The face of the environmental movement in the United States didn’t much resemble Rhea Suh when she first joined the William and Flora Hewlett Foundation in 1998. That much was clear when, around that time, she attended an environmental conference of grantmakers in Houston, Texas. Suh noticed something startling as she stood in a hotel ballroom filled with 500 people: she was one of two, maybe three, people of color.
“I was so struck by the lack of diversity at that conference that I began to speak out -- and quite vocally,” said Suh, a Korean American who from 2009 to 2014 served as assistant secretary of policy, management and budget for the United States Department of the Interior.
But in January, the environmental movement grew a little more diverse when the National Resources Defense Council, an environmental non-profit founded in 1970, appointed Suh as its third president in the organization’s 45-year history. It was a bold move, Suh admitted, since she was an outsider, not someone promoted up through the organization’s ranks.
She was also the first Asian American -- and one of the first people of color -- to run a large environmental organization, Suh said.
“This movement has to change, has to be more diverse, and has to be more relevant to more Americans if we are really going to be successful with the things we are fighting for,” Suh, 45, told NBC News.
Suh’s interest in the environment traces back to her childhood in Boulder, Colorado, where she was born and raised. The daughter of Korean immigrants who came to the United States to study after the Korean War, Suh lived the quintessential American life. There were brownies and girl scout meetings, camping and touring of national parks, fishing in lakes and rivers with her family. The natural world, she said, was her playground.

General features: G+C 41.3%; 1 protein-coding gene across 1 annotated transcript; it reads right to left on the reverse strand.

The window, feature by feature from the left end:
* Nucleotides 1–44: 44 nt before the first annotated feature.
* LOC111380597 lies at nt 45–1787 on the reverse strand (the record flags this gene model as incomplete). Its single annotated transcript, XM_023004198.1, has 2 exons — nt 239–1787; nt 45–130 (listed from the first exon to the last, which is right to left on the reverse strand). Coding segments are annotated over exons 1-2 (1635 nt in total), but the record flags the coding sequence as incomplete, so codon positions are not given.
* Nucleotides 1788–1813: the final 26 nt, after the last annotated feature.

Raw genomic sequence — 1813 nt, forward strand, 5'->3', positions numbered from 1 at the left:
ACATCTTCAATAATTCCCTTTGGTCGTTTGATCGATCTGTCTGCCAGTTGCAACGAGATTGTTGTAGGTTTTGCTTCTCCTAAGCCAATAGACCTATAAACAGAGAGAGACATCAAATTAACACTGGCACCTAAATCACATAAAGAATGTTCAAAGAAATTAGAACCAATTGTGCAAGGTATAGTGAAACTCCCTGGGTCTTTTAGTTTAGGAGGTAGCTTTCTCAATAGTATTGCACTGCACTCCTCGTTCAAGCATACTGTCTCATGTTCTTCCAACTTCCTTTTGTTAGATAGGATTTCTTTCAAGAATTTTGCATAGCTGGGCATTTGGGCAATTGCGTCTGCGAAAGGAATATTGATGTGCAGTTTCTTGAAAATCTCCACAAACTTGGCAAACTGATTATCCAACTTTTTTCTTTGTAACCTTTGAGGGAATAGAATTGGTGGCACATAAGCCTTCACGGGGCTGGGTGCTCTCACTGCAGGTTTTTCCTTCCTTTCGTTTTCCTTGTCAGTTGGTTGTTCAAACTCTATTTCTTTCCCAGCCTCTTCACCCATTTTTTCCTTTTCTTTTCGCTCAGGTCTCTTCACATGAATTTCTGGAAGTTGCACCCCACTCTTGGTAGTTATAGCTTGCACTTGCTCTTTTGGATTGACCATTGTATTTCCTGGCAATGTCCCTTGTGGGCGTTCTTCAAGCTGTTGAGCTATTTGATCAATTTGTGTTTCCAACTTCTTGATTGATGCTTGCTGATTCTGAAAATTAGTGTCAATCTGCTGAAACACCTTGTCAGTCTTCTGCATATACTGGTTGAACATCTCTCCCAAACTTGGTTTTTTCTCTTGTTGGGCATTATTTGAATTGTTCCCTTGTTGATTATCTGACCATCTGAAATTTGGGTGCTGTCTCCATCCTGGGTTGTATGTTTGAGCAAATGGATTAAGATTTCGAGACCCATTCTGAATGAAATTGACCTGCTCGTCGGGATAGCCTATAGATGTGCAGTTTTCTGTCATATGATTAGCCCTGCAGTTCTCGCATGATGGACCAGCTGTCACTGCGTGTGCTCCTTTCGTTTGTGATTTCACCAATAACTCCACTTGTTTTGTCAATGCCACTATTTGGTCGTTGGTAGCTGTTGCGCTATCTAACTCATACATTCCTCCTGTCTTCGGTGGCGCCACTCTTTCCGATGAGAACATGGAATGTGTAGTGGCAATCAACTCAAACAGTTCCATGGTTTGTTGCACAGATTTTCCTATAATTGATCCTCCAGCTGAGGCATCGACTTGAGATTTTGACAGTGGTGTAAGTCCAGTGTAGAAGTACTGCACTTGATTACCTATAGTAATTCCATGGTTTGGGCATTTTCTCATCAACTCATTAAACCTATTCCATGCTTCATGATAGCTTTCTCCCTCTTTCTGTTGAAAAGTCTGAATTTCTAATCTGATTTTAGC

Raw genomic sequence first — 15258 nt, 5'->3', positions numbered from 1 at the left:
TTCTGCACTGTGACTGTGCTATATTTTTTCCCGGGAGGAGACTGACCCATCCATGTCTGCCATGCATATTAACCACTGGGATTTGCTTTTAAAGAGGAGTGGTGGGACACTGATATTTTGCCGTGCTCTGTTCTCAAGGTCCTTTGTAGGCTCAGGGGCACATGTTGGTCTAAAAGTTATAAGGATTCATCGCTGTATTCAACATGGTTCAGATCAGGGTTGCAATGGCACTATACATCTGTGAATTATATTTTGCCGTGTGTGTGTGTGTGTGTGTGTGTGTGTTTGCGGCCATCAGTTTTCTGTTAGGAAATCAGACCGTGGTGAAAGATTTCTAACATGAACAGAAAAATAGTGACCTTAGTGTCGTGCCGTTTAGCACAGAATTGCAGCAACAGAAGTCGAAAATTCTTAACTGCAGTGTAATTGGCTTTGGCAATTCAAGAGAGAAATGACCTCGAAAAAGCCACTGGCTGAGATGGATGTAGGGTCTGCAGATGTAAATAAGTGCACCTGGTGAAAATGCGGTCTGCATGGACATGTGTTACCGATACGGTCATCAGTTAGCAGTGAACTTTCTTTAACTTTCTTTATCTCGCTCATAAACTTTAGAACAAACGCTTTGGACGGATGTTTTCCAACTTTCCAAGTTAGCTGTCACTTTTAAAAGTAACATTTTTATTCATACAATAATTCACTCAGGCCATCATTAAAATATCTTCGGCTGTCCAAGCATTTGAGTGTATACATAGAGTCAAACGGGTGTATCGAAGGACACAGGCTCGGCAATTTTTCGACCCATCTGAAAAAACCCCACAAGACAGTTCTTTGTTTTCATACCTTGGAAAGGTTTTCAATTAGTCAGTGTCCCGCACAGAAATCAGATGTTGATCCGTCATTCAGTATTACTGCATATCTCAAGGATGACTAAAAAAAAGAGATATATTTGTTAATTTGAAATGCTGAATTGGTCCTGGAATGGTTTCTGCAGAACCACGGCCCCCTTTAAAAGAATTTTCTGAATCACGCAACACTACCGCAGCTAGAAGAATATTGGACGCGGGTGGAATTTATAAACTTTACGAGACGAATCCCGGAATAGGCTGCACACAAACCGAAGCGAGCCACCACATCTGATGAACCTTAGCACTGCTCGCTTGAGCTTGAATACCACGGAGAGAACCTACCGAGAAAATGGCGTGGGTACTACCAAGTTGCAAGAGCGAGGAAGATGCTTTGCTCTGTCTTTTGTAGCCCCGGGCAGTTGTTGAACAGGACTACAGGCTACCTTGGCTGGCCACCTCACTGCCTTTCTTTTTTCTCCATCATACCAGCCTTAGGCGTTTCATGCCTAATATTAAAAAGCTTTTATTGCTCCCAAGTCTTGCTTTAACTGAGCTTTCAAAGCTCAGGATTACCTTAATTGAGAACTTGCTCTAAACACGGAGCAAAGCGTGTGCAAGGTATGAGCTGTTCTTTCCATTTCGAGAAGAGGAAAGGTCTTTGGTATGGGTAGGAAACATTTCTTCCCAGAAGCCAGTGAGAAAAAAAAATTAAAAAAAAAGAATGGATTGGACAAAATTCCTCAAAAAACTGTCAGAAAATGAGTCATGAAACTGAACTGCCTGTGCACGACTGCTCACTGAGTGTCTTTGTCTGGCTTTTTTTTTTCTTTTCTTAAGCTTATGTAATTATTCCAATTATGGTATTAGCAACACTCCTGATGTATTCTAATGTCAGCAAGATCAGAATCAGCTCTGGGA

“I think it instilled a real lifelong passion for the environment for these places, and an urge to ensure that these places are protected for future generations, including my daughter who is now four,” Suh said.
Early on, when Suh thought about studying environmental science, her parents were hoping she might parlay that interest into a medical school degree, she said. “My parents were immigrants, and I think they were just trying to encourage me to go into a field that had a very defined career path,” Suh said, “that provided me the kind of economic security that was important.”
Suh, however, never went to medical school. Instead, while attending Barnard College, where she majored in environmental science and minored in education, Suh student taught earth science for one year at Stuyvesant High School, a prestigious specialized public school in Manhattan. Then after graduating in 1992, she moved to South Korea for a year, teaching English as a Fulbright scholar.
“Ultimately, my parents were very supportive of all the decisions I made, which really helped me go off, in some ways, the beaten path,” Suh said.